Remember, most ticks aren’t infected. And even if they’re infected, most ticks can’t spread disease unless they’re in the right stage of life and stay latched on for several hours to days.
If you’re in an area that has a high percentage of infected ticks, then you’ll want to look for ticks and bites very carefully whenever you spend time outdoors.
Although the specific timelines may vary, most early symptoms of tick-borne diseases show up within days to 3 weeks. If you don’t see and remove the tick yourself, ticks typically fall off on their own after a couple of days.
Even if you don’t see the tick, you might notice that your skin becomes hard, red, bumpy, or itchy at the site. This is just your body’s reaction to the tick’s saliva and does not necessarily mean you’re infected.
Since the symptoms of various tick-borne illnesses are similar, your healthcare provider might use lab tests. To help diagnose and treat you, they’ll base this on the geographic region where the tick bit you.
But lab testing for ticks is not always reliable. There have been cases of false-positive and false-negative results. So, if you’ve seen a tick, removed one, or you were in a high-risk area and developed symptoms, that’s a good enough reason to get treatment to cover the most likely tick-borne diseases in your area.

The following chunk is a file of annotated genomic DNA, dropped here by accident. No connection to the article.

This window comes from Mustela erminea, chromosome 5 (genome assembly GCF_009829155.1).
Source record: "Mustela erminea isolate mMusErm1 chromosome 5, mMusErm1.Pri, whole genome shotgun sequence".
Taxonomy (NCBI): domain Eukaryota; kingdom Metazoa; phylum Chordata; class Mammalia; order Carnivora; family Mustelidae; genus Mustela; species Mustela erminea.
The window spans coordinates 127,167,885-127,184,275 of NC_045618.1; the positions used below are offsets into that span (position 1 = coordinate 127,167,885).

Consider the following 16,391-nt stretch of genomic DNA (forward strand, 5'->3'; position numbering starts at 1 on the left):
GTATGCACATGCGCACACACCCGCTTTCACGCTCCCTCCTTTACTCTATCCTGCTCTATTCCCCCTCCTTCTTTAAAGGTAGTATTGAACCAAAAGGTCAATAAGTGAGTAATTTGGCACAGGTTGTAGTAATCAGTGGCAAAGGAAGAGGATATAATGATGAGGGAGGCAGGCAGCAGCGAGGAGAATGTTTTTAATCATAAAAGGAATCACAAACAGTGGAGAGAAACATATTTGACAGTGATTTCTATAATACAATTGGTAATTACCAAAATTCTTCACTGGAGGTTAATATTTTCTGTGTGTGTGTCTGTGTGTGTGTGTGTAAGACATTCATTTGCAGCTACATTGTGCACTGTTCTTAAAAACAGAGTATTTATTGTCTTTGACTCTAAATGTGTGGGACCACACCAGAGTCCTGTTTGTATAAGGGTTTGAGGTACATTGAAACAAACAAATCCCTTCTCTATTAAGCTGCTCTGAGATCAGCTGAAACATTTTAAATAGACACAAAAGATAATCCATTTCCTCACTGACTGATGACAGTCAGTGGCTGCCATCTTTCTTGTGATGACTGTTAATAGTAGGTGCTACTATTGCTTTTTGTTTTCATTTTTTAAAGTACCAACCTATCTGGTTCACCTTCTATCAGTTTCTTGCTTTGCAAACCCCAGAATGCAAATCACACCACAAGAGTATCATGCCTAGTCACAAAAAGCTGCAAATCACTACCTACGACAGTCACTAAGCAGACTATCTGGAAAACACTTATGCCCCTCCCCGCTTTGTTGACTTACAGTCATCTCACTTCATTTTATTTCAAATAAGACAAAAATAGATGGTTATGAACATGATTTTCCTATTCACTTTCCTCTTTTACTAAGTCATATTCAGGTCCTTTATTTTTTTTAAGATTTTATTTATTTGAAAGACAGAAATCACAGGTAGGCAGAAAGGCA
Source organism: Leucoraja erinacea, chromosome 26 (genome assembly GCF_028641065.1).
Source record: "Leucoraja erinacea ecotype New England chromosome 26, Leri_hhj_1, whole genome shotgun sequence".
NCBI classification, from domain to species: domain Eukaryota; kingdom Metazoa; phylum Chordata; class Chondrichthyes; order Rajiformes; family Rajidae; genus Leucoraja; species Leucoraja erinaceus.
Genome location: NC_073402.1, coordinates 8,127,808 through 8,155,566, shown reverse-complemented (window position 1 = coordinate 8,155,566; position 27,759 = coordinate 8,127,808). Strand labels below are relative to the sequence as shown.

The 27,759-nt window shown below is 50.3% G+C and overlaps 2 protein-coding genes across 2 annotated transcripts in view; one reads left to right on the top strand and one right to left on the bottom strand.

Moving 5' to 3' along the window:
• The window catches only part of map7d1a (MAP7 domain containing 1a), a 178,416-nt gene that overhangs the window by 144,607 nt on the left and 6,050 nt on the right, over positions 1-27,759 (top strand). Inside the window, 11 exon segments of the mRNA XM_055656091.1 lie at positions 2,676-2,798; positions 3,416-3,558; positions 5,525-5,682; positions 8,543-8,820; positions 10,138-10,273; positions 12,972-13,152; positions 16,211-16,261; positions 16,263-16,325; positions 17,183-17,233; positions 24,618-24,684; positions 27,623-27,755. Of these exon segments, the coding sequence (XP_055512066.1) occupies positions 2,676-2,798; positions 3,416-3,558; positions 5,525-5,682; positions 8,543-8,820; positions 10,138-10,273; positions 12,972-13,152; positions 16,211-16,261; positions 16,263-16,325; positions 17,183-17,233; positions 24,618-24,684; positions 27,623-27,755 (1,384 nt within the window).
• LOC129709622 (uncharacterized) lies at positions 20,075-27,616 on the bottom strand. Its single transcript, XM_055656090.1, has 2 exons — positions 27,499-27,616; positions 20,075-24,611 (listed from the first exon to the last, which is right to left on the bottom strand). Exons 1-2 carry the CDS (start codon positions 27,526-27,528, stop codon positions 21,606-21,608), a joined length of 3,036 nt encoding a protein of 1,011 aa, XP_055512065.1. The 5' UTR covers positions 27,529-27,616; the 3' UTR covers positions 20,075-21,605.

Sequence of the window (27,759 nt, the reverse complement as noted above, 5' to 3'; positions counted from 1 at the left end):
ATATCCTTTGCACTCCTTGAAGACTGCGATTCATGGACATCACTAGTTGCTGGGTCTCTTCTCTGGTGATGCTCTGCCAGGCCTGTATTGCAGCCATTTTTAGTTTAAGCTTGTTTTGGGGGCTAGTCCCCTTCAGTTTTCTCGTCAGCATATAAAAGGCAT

Antibiotics can cure most cases of tick-borne diseases. The key points are to recognize the tick when it’s attached, notice the symptoms, and get prompt treatment.
If a tick bites you, be on the lookout for symptoms over the next few weeks. Get treatment as soon as possible if you develop a rash, fever, fatigue, body aches, or other concerning symptoms.
If you live in an area of high risk for Lyme disease, your healthcare provider may give you a single preventive dose of doxycycline, even if you don’t have symptoms.
Antibiotic prevention is only effective for Lyme disease. Healthcare providers usually recommend it in the following circumstances: